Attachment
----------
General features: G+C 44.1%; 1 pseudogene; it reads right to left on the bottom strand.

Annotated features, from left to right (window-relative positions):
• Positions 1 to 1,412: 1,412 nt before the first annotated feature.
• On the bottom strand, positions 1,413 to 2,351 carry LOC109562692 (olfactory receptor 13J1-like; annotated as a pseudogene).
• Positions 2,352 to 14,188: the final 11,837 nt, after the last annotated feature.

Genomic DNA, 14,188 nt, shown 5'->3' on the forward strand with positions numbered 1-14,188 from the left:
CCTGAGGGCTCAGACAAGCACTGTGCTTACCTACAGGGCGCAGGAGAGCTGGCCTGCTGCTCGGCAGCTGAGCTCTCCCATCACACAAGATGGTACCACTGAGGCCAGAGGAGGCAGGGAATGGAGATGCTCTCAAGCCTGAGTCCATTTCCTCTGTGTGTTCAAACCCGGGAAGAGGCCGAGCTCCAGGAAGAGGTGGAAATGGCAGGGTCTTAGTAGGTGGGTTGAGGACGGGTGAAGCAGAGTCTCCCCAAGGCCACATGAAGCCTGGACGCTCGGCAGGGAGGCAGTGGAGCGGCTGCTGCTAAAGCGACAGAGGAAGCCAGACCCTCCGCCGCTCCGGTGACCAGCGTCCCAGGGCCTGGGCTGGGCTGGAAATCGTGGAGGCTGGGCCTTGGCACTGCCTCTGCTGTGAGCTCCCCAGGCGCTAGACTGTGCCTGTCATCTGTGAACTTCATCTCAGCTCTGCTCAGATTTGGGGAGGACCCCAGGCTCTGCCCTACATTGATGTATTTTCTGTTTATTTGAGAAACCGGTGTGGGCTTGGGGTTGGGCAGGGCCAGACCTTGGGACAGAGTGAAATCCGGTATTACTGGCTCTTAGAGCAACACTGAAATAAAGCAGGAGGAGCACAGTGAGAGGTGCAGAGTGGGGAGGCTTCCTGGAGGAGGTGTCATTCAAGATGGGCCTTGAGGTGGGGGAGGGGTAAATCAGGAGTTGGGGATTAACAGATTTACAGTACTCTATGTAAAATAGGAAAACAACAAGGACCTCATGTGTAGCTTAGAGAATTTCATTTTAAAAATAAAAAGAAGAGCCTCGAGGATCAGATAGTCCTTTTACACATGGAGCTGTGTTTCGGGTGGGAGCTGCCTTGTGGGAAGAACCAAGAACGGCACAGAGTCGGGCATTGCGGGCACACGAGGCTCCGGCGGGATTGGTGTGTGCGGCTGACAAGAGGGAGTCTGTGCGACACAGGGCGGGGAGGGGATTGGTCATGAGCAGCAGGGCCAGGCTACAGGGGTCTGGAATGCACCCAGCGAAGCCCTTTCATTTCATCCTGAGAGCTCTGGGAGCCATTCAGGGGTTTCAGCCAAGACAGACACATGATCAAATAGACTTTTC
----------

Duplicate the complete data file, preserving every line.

General features: G+C 44.1%; 1 pseudogene; it reads right to left on the bottom strand.

Annotated features, from left to right (window-relative positions):
• Positions 1 to 1,412: 1,412 nt before the first annotated feature.
• On the bottom strand, positions 1,413 to 2,351 carry LOC109562692 (olfactory receptor 13J1-like; annotated as a pseudogene).
• Positions 2,352 to 14,188: the final 11,837 nt, after the last annotated feature.

Genomic DNA, 14,188 nt, shown 5'->3' on the forward strand with positions numbered 1-14,188 from the left:
CCTGAGGGCTCAGACAAGCACTGTGCTTACCTACAGGGCGCAGGAGAGCTGGCCTGCTGCTCGGCAGCTGAGCTCTCCCATCACACAAGATGGTACCACTGAGGCCAGAGGAGGCAGGGAATGGAGATGCTCTCAAGCCTGAGTCCATTTCCTCTGTGTGTTCAAACCCGGGAAGAGGCCGAGCTCCAGGAAGAGGTGGAAATGGCAGGGTCTTAGTAGGTGGGTTGAGGACGGGTGAAGCAGAGTCTCCCCAAGGCCACATGAAGCCTGGACGCTCGGCAGGGAGGCAGTGGAGCGGCTGCTGCTAAAGCGACAGAGGAAGCCAGACCCTCCGCCGCTCCGGTGACCAGCGTCCCAGGGCCTGGGCTGGGCTGGAAATCGTGGAGGCTGGGCCTTGGCACTGCCTCTGCTGTGAGCTCCCCAGGCGCTAGACTGTGCCTGTCATCTGTGAACTTCATCTCAGCTCTGCTCAGATTTGGGGAGGACCCCAGGCTCTGCCCTACATTGATGTATTTTCTGTTTATTTGAGAAACCGGTGTGGGCTTGGGGTTGGGCAGGGCCAGACCTTGGGACAGAGTGAAATCCGGTATTACTGGCTCTTAGAGCAACACTGAAATAAAGCAGGAGGAGCACAGTGAGAGGTGCAGAGTGGGGAGGCTTCCTGGAGGAGGTGTCATTCAAGATGGGCCTTGAGGTGGGGGAGGGGTAAATCAGGAGTTGGGGATTAACAGATTTACAGTACTCTATGTAAAATAGGAAAACAACAAGGACCTCATGTGTAGCTTAGAGAATTTCATTTTAAAAATAAAAAGAAGAGCCTCGAGGATCAGATAGTCCTTTTACACATGGAGCTGTGTTTCGGGTGGGAGCTGCCTTGTGGGAAGAACCAAGAACGGCACAGAGTCGGGCATTGCGGGCACACGAGGCTCCGGCGGGATTGGTGTGTGCGGCTGACAAGAGGGAGTCTGTGCGACACAGGGCGGGGAGGGGATTGGTCATGAGCAGCAGGGCCAGGCTACAGGGGTCTGGAATGCACCCAGCGAAGCCCTTTCATTTCATCCTGAGAGCTCTGGGAGCCATTCAGGGGTTTCAGCCAAGACAGACACATGATCAAATAGACTTTTC